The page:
Villas-Boas bemoans Bale's reputation
Gareth Bale was once again a major talking point as a resilient Tottenham Hotspur narrowly conquered a spirited Sunderland side at the Stadium of Light.
The confidence the hosts had gained from Wednesday's win over Manchester City was clear from the outset and was epitomised by a fancy interchange between Adam Johnson and Steven Fletcher in the first half. It was something the crowd appreciated and proved just how things have changed both on the pitch and in the stands.
They took the lead, too. While Spurs, with all their pace, were capable of the most potent counter-attacks, it was a break from the hosts that saw Sunderland gain a dangerous free-kick and from it the opening goal. John O'Shea was the quickest to react after Hugo Lloris brilliantly denied Steven Fletcher.
It was just reward for their pressure, but for Spurs assistant Steffen Freund it was time to get serious. The bad cop to Villas-Boas' softer, single-handed conductor approach, his frantic clapping and demand for Spurs players to raise their game through rudimentary hand signals made sure that they never lost their focus.
On the stroke of half-time came the first major discussion point. An obvious dive from Jermain Defoe brought no sanction from the referee but unanimous jeers from the home support. Contrast that with the booking for Gareth Bale ten minutes from time for what seemed a more legitimate fall, and the diving debate in English football still seems some distance from a conclusion.
The conjecture on both situations continued into the press room, Andre Villas-Boas describing referee Martin Atkinson's decision to book Bale as "a difficult decision but a big mistake". It rules the Welshman out of Spurs' next encounter, against Reading, after accumulating five yellow cards; three of those were accrued for perceived dives.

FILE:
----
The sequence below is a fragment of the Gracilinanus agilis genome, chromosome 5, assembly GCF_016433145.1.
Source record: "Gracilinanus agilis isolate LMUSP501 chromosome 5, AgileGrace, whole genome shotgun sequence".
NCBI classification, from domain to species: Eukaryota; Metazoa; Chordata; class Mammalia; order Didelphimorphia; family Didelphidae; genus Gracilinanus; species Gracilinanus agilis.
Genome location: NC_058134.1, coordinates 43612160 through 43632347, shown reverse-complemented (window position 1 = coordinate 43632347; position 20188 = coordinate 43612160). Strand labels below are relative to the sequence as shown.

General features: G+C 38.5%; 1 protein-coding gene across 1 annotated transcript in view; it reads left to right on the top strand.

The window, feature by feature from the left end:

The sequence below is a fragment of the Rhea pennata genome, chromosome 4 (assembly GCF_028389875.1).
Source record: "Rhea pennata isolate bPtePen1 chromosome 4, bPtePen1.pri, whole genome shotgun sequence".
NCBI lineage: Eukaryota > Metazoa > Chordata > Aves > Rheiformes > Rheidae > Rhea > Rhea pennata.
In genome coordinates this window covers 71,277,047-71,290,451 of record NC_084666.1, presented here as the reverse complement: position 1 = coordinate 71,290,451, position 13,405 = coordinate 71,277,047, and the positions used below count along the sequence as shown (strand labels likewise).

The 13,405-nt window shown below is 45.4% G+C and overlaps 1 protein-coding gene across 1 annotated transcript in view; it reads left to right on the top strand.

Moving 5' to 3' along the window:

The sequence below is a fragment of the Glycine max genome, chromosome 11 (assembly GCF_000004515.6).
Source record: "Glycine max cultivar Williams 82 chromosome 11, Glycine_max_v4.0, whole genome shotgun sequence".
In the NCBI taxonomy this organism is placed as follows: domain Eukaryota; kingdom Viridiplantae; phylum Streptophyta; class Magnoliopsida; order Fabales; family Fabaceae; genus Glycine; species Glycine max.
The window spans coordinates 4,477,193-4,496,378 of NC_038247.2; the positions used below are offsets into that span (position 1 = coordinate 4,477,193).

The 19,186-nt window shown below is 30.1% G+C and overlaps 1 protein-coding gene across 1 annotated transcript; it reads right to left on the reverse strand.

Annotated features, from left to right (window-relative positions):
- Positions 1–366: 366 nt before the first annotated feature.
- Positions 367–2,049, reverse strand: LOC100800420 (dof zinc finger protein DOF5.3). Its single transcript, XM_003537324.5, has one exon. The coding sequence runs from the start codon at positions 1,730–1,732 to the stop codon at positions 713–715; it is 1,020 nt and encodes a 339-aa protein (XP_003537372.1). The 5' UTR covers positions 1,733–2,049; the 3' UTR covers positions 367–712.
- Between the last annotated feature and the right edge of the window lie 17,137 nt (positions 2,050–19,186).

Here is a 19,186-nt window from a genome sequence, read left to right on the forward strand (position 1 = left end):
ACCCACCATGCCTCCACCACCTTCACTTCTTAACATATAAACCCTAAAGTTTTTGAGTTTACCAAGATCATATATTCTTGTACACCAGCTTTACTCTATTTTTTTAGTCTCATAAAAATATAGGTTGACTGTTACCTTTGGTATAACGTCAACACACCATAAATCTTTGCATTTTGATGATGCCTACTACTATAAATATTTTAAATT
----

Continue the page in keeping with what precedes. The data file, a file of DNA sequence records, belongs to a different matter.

Villas-Boas explained that the club had met with Premier League referees prior to the start of the season, as well as earlier this month, with the reputation of Gareth Bale a major talking point. "I think he [Bale] understands it is difficult for the refs to judge," he said. "Today it was a mistake and I think the team gets penalised for the game against Reading."
Villas-Boas was asked if the constant speculation over Bale and simulation was becoming tiresome. "The questions come from you," he replied, trying to diffuse the situation with a dose of humour.
As the second half commenced, Spurs advanced. Now playing some ten yards higher up the field, the change brought early results. Pinning Sunderland back instead of inviting them on, a devilish cross from a corner suckered Carlos Cuellar into heading it past a surprised Mignolet. Villas-Boas remained in his chair, his celebrations muted. The job thus far was only half complete.
That would change just three minutes later. This time it was Aaron Lennon who pounced on a loose ball before skipping past John O'Shea and calmly sidefooting the ball into the net. Now the Spurs manager could bask in the celebrations with his coaching staff, who all rushed from the dugout in unison. In the wake of the goal, and amid discussions on how to managers should interact with referees and their assistants during matches, both Villas-Boas and Freund showed that a smile and relaxed tone tends to garner the best results.
After the goal Sunderland tried valiantly to earn a draw but left themselves exposed on the break as a consequence. Emmanuel Adebayor was guilty of missing a simple chance late on while Defoe also should have scored. For the home side, Stephane Sessegnon's personal battle with Michael Dawson kept the visiting defender under constant threat. Booked with 20 minutes remaining, every time Dawson fouled the diminutive forward O'Neill took umbrage with Atkinson's decision not to show a second yellow card.
As the game ticked away, the reason for selecting Dawson ahead Jan Vertonghen became apparent as the defender threw his body in the way of several Sunderland attacks. The final whistle brought muted appreciation from the home crowd at their side's best efforts to take something from the game.
Along with a handshake from Villas-Boas , O'Neill also received the unfortunate news that Danny Rose - on loan to Sunderland from the North London club - will not be sold to the Wearsiders. "Permanent is completely impossible," Villas-Boas revealed. "We have big expectations for the player. There is a high possibility his loan spell will continue, but we appreciate what he has been doing."
O'Neill's response to the declaration proved that hope springs eternal. "There's lot of things can happen - if we put an offer of £38 million in I think he would taxi him up here," he joked.